SB 916 is co-authored by Assemblymen David Chiu and Phil Ting, both Democrats of San Francisco.
March 1, 2018
The Bay Area Reporter
By Seth Hemmelgarn

[Los Angeles County] Yes, some drivers do outrun police during high-speed pursuits — but often at great peril

Blog note: this article references a grand jury report on police pursuits.
For a few moments Tuesday night, it looked like a pickup driver had finally done what so many other car chase suspects could not: elude police during a high-speed pursuit.
With officers on his tail, the driver veered his truck off the roadway and into a Metro subway tunnel in Boyle Heights, disappearing from view of helicopters broadcasting the chase. Metro officials shut down the Gold Line as officers went into the tunnel and checked the subway station at Soto Street.
It turned out not to be a perfect getaway. The suspect was captured, but his passenger managed to get away, at least so far.
Televised car chases have long been a source of fascination in Southern California, even though the vast majority end the same way, with drivers eventually being stopped and arrested. Sometimes, they simply give up or run out of gas. Other times, police use spike strips or the "pit" maneuver to spin the vehicle and stop it.
Yet watching these chases involves a certain faith that maybe, just maybe, the driver will outrun the cops.
Against the odds, some do get away. A Los Angeles Times analysis found that the Los Angeles Police Department reported making arrests in 82% of chases from 2006 to 2014, well above the state average of 68%. More recent data were not immediately available.
"People are always going to try and get away, but it is pretty hard to escape," said Greg Meyer, a retired Los Angeles police captain and pursuit training expert.
In November, three suspects thought to be involved in an armed robbery of a Laguna Niguel wireless store managed to escape police after a lengthy pursuit from Orange County to Pasadena, where they jumped out of their vehicle at the Paseo Colorado mall. They have yet to be caught.
A Los Angeles County civil grand jury report studied 421 police pursuits in the county that were reported to the California Highway Patrol in a 12-month period beginning October 2015. The report found that suspects were immediately apprehended in 67% of the chases, leaving 139 pursuits that did not end in an arrest. Fifty-nine involved vehicles that escaped, and 47 ended because police abandoned the pursuit, usually for safety reasons.
The report concluded that some pursuits caused "unnecessary bystander injuries and deaths" and that law enforcement officers need better training to reduce the risk of crashes during high-speed pursuits.
The Times analysis showed that LAPD pursuits injure bystanders at more than twice the rate of police chases in the rest of California. From 2006 to 2014, 334 bystanders were injured — one for every 10 LAPD pursuits, according to the review of pursuit data reported to the CHP.
Both the LAPD and the Los Angeles County Sheriff's Department have tightened their policies on pursuits, pushing away from chasing nonviolent offenders or suspects whose behavior at the wheel becomes so dangerous it is likely to lead to injury to pedestrians or other motorists.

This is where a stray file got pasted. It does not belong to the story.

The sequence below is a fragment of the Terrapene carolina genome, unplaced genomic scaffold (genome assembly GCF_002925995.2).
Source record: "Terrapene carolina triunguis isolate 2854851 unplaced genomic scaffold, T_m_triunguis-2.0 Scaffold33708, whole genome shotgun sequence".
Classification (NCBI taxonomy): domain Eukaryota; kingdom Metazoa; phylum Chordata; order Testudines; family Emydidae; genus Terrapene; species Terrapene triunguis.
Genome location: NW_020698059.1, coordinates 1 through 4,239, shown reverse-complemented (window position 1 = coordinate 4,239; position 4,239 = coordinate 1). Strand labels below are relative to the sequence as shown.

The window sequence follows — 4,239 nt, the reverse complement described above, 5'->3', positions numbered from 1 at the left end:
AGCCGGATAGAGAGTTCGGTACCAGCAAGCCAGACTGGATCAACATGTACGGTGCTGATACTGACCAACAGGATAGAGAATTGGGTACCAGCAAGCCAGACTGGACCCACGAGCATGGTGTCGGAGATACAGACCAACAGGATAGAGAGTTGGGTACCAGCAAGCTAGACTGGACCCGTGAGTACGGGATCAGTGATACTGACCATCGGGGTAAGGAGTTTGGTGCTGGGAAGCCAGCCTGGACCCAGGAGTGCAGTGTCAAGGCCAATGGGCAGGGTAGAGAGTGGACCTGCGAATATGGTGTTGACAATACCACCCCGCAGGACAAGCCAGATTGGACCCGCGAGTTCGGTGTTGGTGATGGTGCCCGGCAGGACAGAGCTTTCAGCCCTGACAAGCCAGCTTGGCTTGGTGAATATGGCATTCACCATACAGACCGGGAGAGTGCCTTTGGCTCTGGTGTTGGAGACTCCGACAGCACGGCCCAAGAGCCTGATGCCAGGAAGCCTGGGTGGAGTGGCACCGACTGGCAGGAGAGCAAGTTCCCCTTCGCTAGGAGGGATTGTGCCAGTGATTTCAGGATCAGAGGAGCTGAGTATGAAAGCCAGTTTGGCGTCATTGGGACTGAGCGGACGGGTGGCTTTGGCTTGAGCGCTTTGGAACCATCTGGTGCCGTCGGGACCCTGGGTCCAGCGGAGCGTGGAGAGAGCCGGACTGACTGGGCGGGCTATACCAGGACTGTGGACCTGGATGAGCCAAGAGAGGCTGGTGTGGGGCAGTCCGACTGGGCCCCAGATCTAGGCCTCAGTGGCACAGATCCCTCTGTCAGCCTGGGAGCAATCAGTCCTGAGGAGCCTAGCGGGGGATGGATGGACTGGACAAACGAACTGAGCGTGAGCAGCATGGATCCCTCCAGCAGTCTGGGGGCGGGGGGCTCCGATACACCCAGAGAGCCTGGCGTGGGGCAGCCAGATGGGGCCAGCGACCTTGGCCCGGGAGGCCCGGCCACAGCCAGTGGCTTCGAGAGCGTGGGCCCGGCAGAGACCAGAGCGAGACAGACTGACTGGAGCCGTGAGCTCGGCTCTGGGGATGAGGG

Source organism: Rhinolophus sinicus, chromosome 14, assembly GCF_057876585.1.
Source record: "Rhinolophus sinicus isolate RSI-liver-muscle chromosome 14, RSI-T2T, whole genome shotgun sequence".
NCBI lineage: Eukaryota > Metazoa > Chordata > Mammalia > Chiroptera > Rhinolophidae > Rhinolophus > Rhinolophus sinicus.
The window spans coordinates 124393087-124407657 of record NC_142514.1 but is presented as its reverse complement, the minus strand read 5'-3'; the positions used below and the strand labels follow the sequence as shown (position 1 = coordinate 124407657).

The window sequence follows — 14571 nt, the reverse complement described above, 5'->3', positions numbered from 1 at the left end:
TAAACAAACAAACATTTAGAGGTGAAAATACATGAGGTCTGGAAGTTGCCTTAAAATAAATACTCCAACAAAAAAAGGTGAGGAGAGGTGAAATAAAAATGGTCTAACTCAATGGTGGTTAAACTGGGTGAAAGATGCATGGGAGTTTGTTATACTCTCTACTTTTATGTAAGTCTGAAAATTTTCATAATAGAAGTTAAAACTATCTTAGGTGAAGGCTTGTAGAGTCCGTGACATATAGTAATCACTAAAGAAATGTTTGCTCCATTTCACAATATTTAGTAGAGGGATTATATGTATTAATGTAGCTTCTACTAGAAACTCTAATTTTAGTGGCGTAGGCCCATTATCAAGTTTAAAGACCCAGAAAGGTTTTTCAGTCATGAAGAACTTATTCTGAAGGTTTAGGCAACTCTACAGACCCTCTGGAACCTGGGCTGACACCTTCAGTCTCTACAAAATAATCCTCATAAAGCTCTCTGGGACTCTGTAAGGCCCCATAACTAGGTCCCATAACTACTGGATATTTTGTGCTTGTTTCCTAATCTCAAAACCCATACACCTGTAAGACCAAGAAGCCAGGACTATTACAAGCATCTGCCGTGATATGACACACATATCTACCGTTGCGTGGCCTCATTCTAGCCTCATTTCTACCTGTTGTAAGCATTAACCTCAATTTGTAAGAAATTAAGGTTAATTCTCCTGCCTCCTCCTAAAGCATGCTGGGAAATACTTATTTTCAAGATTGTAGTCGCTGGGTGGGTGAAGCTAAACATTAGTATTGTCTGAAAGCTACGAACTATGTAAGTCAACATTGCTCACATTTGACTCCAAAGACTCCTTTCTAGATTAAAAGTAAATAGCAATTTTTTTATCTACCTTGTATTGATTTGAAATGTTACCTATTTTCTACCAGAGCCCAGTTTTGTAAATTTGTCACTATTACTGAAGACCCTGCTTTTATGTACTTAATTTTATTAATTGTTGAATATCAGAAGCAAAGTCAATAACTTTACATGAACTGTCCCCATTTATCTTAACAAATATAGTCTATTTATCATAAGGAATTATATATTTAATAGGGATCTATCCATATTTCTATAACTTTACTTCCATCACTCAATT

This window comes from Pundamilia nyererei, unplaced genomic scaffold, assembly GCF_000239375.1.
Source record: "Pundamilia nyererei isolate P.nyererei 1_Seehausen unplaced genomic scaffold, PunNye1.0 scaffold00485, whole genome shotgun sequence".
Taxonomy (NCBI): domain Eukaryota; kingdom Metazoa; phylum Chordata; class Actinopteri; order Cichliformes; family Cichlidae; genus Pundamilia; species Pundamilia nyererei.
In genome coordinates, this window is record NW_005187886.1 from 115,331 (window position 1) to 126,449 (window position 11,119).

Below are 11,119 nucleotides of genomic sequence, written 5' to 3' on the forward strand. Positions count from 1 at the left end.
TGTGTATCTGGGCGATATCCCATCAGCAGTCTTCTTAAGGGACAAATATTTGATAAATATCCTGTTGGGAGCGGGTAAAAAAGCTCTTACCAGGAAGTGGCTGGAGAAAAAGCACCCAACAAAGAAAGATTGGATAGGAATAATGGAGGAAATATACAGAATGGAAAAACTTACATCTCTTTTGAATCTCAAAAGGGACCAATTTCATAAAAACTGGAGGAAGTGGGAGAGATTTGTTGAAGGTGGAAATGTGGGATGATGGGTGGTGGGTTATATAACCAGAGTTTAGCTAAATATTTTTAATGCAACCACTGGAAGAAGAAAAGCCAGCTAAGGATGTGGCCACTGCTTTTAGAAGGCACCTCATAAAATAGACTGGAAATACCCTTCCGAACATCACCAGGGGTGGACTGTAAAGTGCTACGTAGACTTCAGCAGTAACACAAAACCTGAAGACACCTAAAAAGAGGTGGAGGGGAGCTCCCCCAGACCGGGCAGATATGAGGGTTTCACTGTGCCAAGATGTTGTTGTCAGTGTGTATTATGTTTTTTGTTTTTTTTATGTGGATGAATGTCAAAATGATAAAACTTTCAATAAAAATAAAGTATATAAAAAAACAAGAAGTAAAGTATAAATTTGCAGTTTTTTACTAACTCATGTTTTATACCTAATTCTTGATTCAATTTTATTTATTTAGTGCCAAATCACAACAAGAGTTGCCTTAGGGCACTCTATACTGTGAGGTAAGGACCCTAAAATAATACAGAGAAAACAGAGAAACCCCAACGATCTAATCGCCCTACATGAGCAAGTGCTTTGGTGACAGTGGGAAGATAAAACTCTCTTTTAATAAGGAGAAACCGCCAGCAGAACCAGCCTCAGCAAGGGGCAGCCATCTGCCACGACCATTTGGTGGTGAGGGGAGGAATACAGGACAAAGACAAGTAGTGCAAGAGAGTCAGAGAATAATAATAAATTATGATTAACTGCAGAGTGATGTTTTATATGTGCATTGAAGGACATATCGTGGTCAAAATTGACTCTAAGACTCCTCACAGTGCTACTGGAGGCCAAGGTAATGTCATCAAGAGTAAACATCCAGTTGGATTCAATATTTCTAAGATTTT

Meyer predicted that police pursuit escapes will be more difficult in coming years.
"Some of the technology coming along will really make it much harder to escape. We are talking drones launched from police cars to track the getaway car," he said.
Over the years, pursuit suspects have tried to evade police by driving into parking garages or into Los Angeles International Airport, where there are flight restrictions for news choppers, or by simply bailing out of cars and running onto freeway medians.
Eighteen months ago, one particularly resourceful car thief, after an hourlong pursuit, headed into the hills above Whittier. With the stolen Honda Accord still moving, he climbed out of the driver's window and jumped while the car continued to coast down the tree-lined road.
But the action Tuesday night was something new.
It began when Ralph Lopez Jr., 26, of Los Angeles allegedly stole a truck in Huntington Park. Police from that city gave chase. At one point, Lopez slammed into a yellow cab, sending two passengers to the hospital. Later, he drove on a sidewalk before driving into a subway tunnel. At that moment, there was concern that the truck could hit a train inside the tunnel. But Metro quickly shut off service, and it turned out there were no trains in the short tunnel, which runs through a portion of Boyle Heights.
"The tunnel — it was a first for us in a pursuit," said Huntington Park Police Lt. Al Martinez. "We don't like firsts."
Police eventually arrested Lopez but are still looking for his passenger.
Videos of the truck's descent into the subway made the rounds on social media Wednesday. But Meyer worries it could have another effect.
"People are going to copycat what this guy did and end up getting hit by a train," he said.
February 22, 2018
Los Angles Times
By Richard Winton